On paper, another Juke joins Nissan fold

Nissan has created an full-size origami Juke to mark the compact crossover's fifth anniversary.

Nissan has created an full-size origami Juke to mark the compact crossover's fifth anniversary. - Credit: supplied

Celebrating the model’s fifth anniversary – and market-leading sales of more than 700,000 – Nissan and a British paper artist have collaborated on a project to create a full-scale origami Juke.

In a nod to Nissan’s Japanese heritage and inspired by the very first steps of car design – getting ideas on to paper – artist Owen Gildersleeve hand-built the intricate replica model from paper to the exact dimensions of the current Juke.

He took more than 200 hours and folded more than 2,000 pieces of paper to create the detailed sculpture.

The origami Juke features the same bold design cues – such as the wheel fenders, lights and grille – that give the real-life model its distinctive character.

Mr Gildersleeve said: “This was a great project to work on – hard work but very rewarding. As a celebration piece it draws on so many influences, such as the origami focus inspired by Nissan’s Japanese roots. Using so many individual pieces of paper to create the overall structure also represents the thousands of people who helped bring the Nissan Juke into reality and the thousands who continue to do so right here in the UK.”

The Nissan Juke’s bold, standout styling has been a key factor in the model’s success. Nissan created a new compact crossover sector with the launch of the car.

The Juke, built at Nissan’s plant in Sunderland, reaches its fifth birthday this year. Since first deliveries began in October 2010, more than 150,000 Juke models have been sold in the UK alone, with more than 700,000 total sales across Europe, making it the continent’s best-selling compact crossover.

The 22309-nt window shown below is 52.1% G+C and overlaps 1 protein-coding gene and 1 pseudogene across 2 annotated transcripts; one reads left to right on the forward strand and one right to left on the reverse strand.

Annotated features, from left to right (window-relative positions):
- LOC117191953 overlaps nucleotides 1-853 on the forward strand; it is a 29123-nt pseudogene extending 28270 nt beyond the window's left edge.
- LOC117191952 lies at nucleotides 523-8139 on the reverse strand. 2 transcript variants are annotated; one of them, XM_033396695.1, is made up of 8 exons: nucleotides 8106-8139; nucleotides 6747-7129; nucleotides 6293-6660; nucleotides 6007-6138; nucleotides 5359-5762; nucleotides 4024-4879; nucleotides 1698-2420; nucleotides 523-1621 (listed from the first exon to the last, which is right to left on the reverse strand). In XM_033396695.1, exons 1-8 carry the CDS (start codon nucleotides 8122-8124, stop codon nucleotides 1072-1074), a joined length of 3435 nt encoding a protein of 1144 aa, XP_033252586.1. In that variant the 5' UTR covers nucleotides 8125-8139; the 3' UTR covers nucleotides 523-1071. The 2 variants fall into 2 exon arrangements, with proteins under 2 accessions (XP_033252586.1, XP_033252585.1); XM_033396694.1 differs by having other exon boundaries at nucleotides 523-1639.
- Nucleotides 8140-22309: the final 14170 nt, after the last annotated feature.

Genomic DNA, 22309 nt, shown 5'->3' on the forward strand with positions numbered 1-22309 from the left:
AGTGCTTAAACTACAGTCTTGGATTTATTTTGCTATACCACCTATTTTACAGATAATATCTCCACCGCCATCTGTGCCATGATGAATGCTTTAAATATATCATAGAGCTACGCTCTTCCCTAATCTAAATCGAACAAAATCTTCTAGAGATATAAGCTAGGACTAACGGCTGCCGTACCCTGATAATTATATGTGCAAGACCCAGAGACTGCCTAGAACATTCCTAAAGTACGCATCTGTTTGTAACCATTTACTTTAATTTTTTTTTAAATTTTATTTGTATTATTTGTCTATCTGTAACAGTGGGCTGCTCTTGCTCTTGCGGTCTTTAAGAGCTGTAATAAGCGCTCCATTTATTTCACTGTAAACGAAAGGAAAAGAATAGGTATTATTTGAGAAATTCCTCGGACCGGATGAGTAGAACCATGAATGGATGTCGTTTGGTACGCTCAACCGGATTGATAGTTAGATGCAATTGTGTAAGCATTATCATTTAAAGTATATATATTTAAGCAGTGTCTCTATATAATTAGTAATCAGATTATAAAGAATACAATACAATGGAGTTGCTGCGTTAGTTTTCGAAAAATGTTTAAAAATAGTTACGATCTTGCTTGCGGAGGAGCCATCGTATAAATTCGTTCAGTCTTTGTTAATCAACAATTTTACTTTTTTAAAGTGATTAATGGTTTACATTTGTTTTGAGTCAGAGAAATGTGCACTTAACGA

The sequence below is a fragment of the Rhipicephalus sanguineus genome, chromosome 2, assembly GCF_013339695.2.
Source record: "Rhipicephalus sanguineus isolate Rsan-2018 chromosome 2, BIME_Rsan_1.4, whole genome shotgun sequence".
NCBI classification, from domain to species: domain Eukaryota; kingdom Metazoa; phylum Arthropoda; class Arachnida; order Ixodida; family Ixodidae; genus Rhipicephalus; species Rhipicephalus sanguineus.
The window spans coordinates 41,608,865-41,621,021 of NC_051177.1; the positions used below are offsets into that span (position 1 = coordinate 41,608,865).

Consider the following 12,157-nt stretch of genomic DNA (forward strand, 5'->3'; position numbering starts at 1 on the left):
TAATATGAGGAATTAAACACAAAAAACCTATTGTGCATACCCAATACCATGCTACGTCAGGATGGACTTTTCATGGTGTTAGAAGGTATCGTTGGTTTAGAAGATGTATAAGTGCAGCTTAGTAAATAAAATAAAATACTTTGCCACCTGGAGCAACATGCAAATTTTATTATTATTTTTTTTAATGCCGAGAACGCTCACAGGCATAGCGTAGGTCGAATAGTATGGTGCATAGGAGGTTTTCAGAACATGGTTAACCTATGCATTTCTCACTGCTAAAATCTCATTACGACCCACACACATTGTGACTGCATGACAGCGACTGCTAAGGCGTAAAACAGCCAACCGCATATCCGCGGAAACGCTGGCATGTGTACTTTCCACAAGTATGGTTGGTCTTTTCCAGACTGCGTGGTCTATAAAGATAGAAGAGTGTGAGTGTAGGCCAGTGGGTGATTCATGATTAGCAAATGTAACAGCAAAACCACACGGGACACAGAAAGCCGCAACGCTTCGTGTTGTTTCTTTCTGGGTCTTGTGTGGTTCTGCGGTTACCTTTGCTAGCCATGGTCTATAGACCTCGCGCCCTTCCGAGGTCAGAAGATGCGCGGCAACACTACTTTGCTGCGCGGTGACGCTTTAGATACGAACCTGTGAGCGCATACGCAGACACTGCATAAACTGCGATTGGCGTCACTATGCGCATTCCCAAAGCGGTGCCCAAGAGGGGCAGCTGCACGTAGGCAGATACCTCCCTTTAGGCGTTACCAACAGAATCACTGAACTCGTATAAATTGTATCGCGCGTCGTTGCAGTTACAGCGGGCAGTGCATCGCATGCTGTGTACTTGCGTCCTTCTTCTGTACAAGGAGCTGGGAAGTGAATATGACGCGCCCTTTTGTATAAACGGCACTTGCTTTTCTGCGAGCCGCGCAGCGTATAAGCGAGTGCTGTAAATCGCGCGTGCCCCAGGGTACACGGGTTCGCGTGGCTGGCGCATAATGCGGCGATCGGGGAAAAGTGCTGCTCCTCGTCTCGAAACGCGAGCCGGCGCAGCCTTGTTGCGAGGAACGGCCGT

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The Juke’s longer-term future in Britain was recently secured when Nissan confirmed that the Sunderland plant would produce the next-generation Juke benefiting from a further £100m investment there and securing the plant into 2020.

Darryl Scriven, design manager at Nissan’s Design Centre for Europe, said: “The first step of any car design involves putting pencil to paper. From that simple start, it’s a complex journey to production involving hundreds of skilled people, thousands of man-hours and millions in investment. So we think it’s very apt that on its fifth birthday, we celebrate the Nissan Juke with a tribute that harks back to that simple, but bold, first step, all carried out with Nissan’s signature innovation and excitement of course.”

The origami Juke is revealed as World Origami Days are celebrated across the world until Wednesday.

Watch a video of Nissan’s origami Juke coming together visit www.ipswichstar.co.uk/motoring